A team of FSEC researchers is currently examining ways to use local renewable resources like landfill gas in the production of hydrogen. The research is a component of FSEC's NASA-funded project that supports the hydrogen-related space and space launch activities at the Kennedy Space Center.
According to FSEC's hydrogen division director Ali Raissi, "A lot of people have researched various ways of producing hydrogen over the years. But interestingly, because we have the Kennedy Space Center's launch pads virtually in our backyard, we looked at production options a little differently than others have, and we came up with the idea of using the landfill gas."
|Nazim Muradov tests the pilot-scale hydrogen production unit.
(Photo credit: Nick Waters)
Nazim Muradov, who has been studying catalytic hydrogen production since 1990, leads the research effort, which has focused on the best way to produce hydrogen to meet the fuel needs of the space shuttle. "Commercial steam methane reforming is always a first choice," Muradov explained, "but relying on such an unpredictable resource as natural gas and dumping all the associated CO2 emissions into the atmosphere, was clearly not something we wanted to do."
Researching non-traditional, renewable resources of feedstock, Muradov visited the local landfill site where he learned that gas from the waste is burned to keep the methane out of the air. "There is enough potential fuel in our landfills to meet the spaceport's propellant needs for the next 50 years," he noted. In fact, one local landfill site within 15 miles of the space center could produce enough hydrogen for eight shuttle launches per year, according to Muradov's calculation.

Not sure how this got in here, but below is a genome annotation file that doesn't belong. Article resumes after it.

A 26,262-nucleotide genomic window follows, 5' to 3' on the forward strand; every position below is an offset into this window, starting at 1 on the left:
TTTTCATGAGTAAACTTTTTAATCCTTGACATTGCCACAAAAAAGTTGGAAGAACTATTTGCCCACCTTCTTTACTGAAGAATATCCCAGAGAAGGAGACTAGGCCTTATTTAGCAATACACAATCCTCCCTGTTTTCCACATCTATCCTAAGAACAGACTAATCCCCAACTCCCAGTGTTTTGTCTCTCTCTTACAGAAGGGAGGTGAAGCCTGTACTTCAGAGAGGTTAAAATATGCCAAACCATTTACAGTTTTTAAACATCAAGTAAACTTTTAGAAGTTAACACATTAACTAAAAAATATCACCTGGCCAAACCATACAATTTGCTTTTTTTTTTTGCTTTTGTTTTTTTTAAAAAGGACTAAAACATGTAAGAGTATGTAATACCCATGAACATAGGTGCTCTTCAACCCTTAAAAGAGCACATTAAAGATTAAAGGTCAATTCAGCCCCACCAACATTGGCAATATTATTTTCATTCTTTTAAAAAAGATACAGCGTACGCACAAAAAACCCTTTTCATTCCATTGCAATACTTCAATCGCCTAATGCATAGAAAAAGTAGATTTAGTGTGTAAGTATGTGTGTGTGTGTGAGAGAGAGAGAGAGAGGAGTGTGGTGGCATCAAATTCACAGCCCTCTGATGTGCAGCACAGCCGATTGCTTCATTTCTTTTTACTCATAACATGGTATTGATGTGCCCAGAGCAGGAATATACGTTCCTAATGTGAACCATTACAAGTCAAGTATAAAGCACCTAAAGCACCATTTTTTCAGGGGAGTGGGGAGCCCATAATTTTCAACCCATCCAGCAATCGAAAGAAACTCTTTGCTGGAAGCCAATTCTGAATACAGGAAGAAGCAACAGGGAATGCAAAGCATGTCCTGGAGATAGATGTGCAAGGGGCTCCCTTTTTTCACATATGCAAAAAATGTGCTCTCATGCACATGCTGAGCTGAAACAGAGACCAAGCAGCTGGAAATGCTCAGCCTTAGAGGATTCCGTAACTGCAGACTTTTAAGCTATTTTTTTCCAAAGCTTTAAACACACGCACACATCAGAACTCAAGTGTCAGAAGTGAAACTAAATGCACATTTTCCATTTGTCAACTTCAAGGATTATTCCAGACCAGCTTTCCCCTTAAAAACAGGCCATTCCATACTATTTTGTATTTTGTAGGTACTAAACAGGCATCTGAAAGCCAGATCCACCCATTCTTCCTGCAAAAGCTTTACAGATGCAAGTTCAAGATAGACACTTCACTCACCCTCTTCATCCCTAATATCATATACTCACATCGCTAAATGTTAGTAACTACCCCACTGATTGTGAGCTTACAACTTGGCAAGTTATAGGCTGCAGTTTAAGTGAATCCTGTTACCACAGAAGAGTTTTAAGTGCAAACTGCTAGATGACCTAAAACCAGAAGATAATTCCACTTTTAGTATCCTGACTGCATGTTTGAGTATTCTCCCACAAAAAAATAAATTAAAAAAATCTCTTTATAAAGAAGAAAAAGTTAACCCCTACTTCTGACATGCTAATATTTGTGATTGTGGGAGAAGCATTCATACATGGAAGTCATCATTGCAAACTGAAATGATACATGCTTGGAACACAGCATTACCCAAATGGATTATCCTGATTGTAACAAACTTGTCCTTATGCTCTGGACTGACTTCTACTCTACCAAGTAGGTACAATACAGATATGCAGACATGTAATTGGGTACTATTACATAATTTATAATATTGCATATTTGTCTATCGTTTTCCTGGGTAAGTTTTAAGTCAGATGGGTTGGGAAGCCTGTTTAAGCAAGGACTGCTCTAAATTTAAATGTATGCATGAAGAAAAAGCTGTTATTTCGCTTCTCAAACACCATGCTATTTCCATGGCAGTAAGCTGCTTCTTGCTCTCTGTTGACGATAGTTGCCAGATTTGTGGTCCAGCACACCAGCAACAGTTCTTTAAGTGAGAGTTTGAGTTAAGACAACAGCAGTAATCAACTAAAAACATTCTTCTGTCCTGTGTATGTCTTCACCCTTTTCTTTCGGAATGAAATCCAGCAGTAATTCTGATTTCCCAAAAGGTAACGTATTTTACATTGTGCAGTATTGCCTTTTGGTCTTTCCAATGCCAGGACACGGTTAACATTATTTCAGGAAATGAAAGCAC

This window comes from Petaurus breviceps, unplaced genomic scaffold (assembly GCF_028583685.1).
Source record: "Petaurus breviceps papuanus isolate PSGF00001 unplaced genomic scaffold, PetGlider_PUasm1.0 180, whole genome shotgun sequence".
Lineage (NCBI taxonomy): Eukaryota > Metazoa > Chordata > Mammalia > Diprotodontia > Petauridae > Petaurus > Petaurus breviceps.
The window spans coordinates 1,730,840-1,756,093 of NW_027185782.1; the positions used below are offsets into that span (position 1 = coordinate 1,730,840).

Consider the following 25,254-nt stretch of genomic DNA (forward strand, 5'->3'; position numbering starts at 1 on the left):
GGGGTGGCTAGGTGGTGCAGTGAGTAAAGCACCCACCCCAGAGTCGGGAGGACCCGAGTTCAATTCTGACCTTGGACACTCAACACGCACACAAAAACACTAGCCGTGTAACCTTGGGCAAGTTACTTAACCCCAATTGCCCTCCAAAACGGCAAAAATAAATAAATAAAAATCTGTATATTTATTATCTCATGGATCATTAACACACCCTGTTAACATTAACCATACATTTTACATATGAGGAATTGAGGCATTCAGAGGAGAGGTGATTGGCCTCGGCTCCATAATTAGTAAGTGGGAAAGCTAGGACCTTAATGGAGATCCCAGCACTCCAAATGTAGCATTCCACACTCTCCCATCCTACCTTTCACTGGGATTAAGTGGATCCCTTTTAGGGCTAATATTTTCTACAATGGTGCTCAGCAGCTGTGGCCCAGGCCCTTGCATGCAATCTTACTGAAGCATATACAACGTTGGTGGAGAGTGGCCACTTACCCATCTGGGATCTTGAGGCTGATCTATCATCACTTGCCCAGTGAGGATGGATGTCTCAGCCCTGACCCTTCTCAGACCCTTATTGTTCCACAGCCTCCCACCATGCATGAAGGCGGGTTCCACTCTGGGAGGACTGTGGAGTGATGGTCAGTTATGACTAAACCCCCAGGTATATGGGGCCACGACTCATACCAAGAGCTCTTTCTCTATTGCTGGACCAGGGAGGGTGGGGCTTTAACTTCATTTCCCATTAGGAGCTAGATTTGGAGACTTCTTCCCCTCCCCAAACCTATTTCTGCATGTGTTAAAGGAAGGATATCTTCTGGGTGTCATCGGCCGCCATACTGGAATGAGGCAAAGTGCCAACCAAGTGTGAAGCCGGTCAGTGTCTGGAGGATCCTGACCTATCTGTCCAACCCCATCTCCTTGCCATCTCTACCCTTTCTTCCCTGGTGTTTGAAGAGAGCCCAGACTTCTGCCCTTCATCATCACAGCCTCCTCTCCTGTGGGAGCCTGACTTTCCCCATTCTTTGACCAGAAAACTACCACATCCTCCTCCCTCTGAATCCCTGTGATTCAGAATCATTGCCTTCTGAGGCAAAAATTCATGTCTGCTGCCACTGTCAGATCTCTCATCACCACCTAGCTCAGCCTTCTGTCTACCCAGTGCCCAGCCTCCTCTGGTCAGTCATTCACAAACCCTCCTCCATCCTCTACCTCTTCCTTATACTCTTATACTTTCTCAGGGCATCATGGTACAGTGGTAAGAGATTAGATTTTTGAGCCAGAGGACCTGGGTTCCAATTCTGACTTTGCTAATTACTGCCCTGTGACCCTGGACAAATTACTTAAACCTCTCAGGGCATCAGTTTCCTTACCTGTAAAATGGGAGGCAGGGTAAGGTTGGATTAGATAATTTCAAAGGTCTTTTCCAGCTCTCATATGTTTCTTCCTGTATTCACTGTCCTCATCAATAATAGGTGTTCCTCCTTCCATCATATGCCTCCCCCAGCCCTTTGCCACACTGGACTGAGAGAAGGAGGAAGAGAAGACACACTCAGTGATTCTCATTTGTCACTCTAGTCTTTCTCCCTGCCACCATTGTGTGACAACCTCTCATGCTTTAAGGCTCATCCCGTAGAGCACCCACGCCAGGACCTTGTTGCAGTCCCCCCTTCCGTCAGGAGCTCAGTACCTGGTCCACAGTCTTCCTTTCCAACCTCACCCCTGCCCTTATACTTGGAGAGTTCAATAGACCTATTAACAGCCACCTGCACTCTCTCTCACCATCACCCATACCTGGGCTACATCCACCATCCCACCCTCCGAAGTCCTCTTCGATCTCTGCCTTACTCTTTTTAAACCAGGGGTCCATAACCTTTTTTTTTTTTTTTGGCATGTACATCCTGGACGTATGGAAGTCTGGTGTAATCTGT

With a grant from NASA's Glenn Research Center, the FSEC team began small-scale testing of catalysts for this strategy. They then developed a process for direct reformation of landfill gas into hydrogen. The bench-scale experimental tests and modeling studies have led to pilot-scale testing on a 1-SCFM (standard cubic feet per minute) production unit.
"Converting landfill gas to energy uses - heat and electricity - is nothing new," Raissi added. "Where I see the huge value from it, though, will be when we truly have a hydrogen economy in place and the demand for hydrogen is strong. Right now, the idea fits with NASA's need for rocket fuel. But what is so appealing for this process is that it produces hydrogen right where it is needed using the waste that people generate. People generate waste, and that very waste can be turned back into the fuel they need."
The research to date has been very promising, developing a way for NASA to meet today's needs for space fuel. In the future, though, the development of a hydrogen economy in the U.S. will make the promise of hydrogen production from landfill gas and other renewable sources a potentially major source of energy for everyone.